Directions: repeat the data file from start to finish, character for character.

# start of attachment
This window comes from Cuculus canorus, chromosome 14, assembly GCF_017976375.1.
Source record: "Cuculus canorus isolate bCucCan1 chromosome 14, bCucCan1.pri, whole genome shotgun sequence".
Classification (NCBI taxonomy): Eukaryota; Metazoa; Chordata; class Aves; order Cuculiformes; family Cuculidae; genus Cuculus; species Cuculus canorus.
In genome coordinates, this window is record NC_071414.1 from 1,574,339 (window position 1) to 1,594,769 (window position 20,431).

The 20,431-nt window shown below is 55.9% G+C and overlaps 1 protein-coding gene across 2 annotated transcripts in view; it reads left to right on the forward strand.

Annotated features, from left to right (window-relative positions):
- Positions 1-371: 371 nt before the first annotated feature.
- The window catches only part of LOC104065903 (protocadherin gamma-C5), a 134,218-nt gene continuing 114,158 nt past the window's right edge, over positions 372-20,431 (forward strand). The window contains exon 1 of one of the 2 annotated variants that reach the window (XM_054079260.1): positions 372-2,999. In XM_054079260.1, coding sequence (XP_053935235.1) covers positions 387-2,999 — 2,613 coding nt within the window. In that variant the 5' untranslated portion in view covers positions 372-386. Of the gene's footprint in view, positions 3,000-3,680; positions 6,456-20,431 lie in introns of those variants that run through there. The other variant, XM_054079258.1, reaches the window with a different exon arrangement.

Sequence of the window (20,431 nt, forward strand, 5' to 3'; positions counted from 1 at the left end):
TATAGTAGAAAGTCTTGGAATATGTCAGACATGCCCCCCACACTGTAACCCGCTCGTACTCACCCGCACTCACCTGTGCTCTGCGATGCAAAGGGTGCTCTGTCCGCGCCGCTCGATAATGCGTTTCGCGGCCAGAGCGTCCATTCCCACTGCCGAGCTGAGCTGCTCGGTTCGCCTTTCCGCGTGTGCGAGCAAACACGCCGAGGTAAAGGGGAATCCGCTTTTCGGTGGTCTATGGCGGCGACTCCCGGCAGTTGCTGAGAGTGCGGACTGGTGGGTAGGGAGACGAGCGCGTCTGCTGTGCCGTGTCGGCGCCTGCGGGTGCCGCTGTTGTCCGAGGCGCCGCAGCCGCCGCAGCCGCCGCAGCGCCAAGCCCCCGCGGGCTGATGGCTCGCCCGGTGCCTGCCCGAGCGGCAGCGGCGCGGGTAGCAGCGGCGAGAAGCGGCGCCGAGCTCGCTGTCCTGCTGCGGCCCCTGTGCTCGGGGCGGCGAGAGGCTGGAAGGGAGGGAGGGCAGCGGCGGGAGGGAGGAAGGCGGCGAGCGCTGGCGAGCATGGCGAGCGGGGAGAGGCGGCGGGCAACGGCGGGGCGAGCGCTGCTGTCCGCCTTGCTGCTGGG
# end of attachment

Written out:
This window comes from Cuculus canorus, chromosome 14, assembly GCF_017976375.1.
Source record: "Cuculus canorus isolate bCucCan1 chromosome 14, bCucCan1.pri, whole genome shotgun sequence".
Classification (NCBI taxonomy): Eukaryota; Metazoa; Chordata; class Aves; order Cuculiformes; family Cuculidae; genus Cuculus; species Cuculus canorus.
In genome coordinates, this window is record NC_071414.1 from 1,574,339 (window position 1) to 1,594,769 (window position 20,431).

The 20,431-nt window shown below is 55.9% G+C and overlaps 1 protein-coding gene across 2 annotated transcripts in view; it reads left to right on the forward strand.

Annotated features, from left to right (window-relative positions):
- Positions 1-371: 371 nt before the first annotated feature.
- The window catches only part of LOC104065903 (protocadherin gamma-C5), a 134,218-nt gene continuing 114,158 nt past the window's right edge, over positions 372-20,431 (forward strand). The window contains exon 1 of one of the 2 annotated variants that reach the window (XM_054079260.1): positions 372-2,999. In XM_054079260.1, coding sequence (XP_053935235.1) covers positions 387-2,999 — 2,613 coding nt within the window. In that variant the 5' untranslated portion in view covers positions 372-386. Of the gene's footprint in view, positions 3,000-3,680; positions 6,456-20,431 lie in introns of those variants that run through there. The other variant, XM_054079258.1, reaches the window with a different exon arrangement.

Sequence of the window (20,431 nt, forward strand, 5' to 3'; positions counted from 1 at the left end):
TATAGTAGAAAGTCTTGGAATATGTCAGACATGCCCCCCACACTGTAACCCGCTCGTACTCACCCGCACTCACCTGTGCTCTGCGATGCAAAGGGTGCTCTGTCCGCGCCGCTCGATAATGCGTTTCGCGGCCAGAGCGTCCATTCCCACTGCCGAGCTGAGCTGCTCGGTTCGCCTTTCCGCGTGTGCGAGCAAACACGCCGAGGTAAAGGGGAATCCGCTTTTCGGTGGTCTATGGCGGCGACTCCCGGCAGTTGCTGAGAGTGCGGACTGGTGGGTAGGGAGACGAGCGCGTCTGCTGTGCCGTGTCGGCGCCTGCGGGTGCCGCTGTTGTCCGAGGCGCCGCAGCCGCCGCAGCCGCCGCAGCGCCAAGCCCCCGCGGGCTGATGGCTCGCCCGGTGCCTGCCCGAGCGGCAGCGGCGCGGGTAGCAGCGGCGAGAAGCGGCGCCGAGCTCGCTGTCCTGCTGCGGCCCCTGTGCTCGGGGCGGCGAGAGGCTGGAAGGGAGGGAGGGCAGCGGCGGGAGGGAGGAAGGCGGCGAGCGCTGGCGAGCATGGCGAGCGGGGAGAGGCGGCGGGCAACGGCGGGGCGAGCGCTGCTGTCCGCCTTGCTGCTGGG